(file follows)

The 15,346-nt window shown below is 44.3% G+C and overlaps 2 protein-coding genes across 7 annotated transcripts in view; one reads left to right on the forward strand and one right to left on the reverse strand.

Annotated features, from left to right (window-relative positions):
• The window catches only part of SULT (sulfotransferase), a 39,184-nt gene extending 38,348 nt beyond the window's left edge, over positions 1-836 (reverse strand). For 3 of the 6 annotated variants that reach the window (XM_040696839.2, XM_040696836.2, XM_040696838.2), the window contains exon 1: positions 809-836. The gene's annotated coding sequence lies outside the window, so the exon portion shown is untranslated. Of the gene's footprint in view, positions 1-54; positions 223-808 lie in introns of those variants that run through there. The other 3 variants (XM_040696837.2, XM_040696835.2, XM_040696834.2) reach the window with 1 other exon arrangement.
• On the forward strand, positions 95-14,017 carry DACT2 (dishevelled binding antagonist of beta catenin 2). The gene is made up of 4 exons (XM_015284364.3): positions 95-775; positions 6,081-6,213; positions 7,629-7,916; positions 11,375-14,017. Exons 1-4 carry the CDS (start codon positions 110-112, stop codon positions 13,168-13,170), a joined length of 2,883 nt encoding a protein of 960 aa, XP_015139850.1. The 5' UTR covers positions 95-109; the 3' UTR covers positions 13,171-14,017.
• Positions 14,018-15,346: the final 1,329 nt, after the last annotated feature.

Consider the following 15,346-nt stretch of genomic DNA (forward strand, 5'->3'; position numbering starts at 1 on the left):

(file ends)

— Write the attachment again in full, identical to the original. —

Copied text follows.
The 15,346-nt window shown below is 44.3% G+C and overlaps 2 protein-coding genes across 7 annotated transcripts in view; one reads left to right on the forward strand and one right to left on the reverse strand.

Annotated features, from left to right (window-relative positions):
• The window catches only part of SULT (sulfotransferase), a 39,184-nt gene extending 38,348 nt beyond the window's left edge, over positions 1-836 (reverse strand). For 3 of the 6 annotated variants that reach the window (XM_040696839.2, XM_040696836.2, XM_040696838.2), the window contains exon 1: positions 809-836. The gene's annotated coding sequence lies outside the window, so the exon portion shown is untranslated. Of the gene's footprint in view, positions 1-54; positions 223-808 lie in introns of those variants that run through there. The other 3 variants (XM_040696837.2, XM_040696835.2, XM_040696834.2) reach the window with 1 other exon arrangement.
• On the forward strand, positions 95-14,017 carry DACT2 (dishevelled binding antagonist of beta catenin 2). The gene is made up of 4 exons (XM_015284364.3): positions 95-775; positions 6,081-6,213; positions 7,629-7,916; positions 11,375-14,017. Exons 1-4 carry the CDS (start codon positions 110-112, stop codon positions 13,168-13,170), a joined length of 2,883 nt encoding a protein of 960 aa, XP_015139850.1. The 5' UTR covers positions 95-109; the 3' UTR covers positions 13,171-14,017.
• Positions 14,018-15,346: the final 1,329 nt, after the last annotated feature.

Consider the following 15,346-nt stretch of genomic DNA (forward strand, 5'->3'; position numbering starts at 1 on the left):